September 02, 2015, 6-7:30 PM in 234 Moses Hall

Carl Posy (Hebrew University of Jerusalem)

Kantian Discipline and the Paradoxes of Knowledge

I will propose a reading of Kant’s “empirical realism” and “transcendental idealism” which aligns Kant’s thought with some contemporary epistemological and semantic notions, and I will use that reading to interpret his arguments in two passages from the “Dialectic” of the Critique of Pure Reason (the “Fourth Paralogism” and the “First Antinomy”). Then I will use these in order to propose a solution to the hangman paradox and to elucidate its relation to Moore’s Paradox. At the end I will say some things about how this “Kantian” approach to these paradoxes can be generalized, and, if there is time, I will compare it to some other treatments of the paradoxes.

September 23, 2015, 6-7:30 PM in 234 Moses Hall

Niels Skovgaard Olsen (University of Konstanz, Philosophy; University of Freiburg, Psychology)

Relevance, Reason Relations, and Conditionals

The purpose of this talk is to examine a philosophical framework for thinking about relevance, conditionals, and reason relations, which originates in the work of Wolfgang Spohn. Through two recent experiments, core claims of this framework were subjected to empirical testing utilizing new stimulus materials, which were developed especially for this task. Throughout history, the idea that there should somehow be a relationship between relevance and the meaning of conditionals has continued to capture the imagination of philosophers, but previous studies have failed to find supporting empirical evidence. Here the take-home message of the present talk will be that the reason might very well be that we have been looking in the wrong places.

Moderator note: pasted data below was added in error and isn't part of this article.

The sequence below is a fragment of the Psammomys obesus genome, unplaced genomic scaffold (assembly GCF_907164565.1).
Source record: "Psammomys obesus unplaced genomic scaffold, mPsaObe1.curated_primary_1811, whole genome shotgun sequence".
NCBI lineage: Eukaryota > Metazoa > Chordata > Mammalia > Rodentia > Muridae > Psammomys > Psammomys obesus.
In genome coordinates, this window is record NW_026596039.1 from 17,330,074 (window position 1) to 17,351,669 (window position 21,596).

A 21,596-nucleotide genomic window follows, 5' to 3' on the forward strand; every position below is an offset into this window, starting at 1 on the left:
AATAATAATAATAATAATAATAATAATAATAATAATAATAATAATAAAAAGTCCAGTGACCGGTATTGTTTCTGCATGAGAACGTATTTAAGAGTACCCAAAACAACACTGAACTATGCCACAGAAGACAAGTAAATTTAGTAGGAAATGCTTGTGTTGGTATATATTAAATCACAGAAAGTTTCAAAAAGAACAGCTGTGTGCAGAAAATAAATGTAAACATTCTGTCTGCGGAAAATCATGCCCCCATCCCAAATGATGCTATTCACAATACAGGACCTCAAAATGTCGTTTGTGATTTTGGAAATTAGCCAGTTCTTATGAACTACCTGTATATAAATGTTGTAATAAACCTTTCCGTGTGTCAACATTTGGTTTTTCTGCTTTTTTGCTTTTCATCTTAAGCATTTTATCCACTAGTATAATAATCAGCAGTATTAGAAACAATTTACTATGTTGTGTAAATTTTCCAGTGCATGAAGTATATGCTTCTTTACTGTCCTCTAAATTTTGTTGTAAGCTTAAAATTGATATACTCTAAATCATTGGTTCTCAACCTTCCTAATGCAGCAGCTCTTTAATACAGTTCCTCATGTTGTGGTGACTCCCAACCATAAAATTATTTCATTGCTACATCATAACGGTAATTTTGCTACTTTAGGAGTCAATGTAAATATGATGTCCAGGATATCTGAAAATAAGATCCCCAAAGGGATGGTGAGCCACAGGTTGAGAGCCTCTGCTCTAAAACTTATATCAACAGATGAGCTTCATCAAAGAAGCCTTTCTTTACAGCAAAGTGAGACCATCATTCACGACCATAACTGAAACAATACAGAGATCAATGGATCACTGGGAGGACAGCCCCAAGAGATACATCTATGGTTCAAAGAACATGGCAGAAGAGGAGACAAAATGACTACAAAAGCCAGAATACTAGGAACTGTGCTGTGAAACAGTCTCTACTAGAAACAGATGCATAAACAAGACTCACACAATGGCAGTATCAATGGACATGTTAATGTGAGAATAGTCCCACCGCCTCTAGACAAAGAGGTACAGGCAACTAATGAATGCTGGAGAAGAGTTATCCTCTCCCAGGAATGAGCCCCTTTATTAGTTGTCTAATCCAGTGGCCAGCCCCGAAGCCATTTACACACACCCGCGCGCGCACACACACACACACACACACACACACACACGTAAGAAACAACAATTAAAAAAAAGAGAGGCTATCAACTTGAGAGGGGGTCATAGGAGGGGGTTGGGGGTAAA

October 21, 2015, 6-7:30 PM in 234 Moses Hall

Jeff Sanford Russell (USC)

Possible Patterns

According to David Lewis (among others) “There are no gaps in logical space” (1986) and thus “Possibility is governed by a combinatorial principle” (2009). But what principle could this be? Taking an argument from Peter Forrest and David Armstrong (1984) and a reply from Daniel Nolan (1996) as our jumping-off point, we us e resources from model theory to show the consistency of certain packages of combinatorial principles and the inconsistency of others. (This work is a collaboration with John Hawthorne.)

May 04, 2016, 6-7:30 PM in 234 Moses Hall

Alexei Grinbaum (LARSIM, Gif-sur-Yvette)

How device-independent approaches change the meaning of physics

Dirac sought an interpretation of mathematical formalism in terms of physical entities and Einstein insisted that physics should describe “the real states of the real systems”. While Bell inequalities put into question the reality of states, modern device-independent approaches do away with the idea of entities: physics is not built of physical systems. Focusing on the correlations between operationally defined inputs and outputs, device-independent methods promote a view more distant from conventional theory than Einstein’s ‘principle theories’ were from ‘constructive theories’. On the examples of indefinite causal orders and almost quantum correlations, we ask a puzzling question: if physical theory is not about systems, then what is it about? The answer given by the device-independent models is that physics is about languages. In moving away from the information-theoretic reconstructions of quantum theory, this answer marks a new conceptual development in the foundations of physics.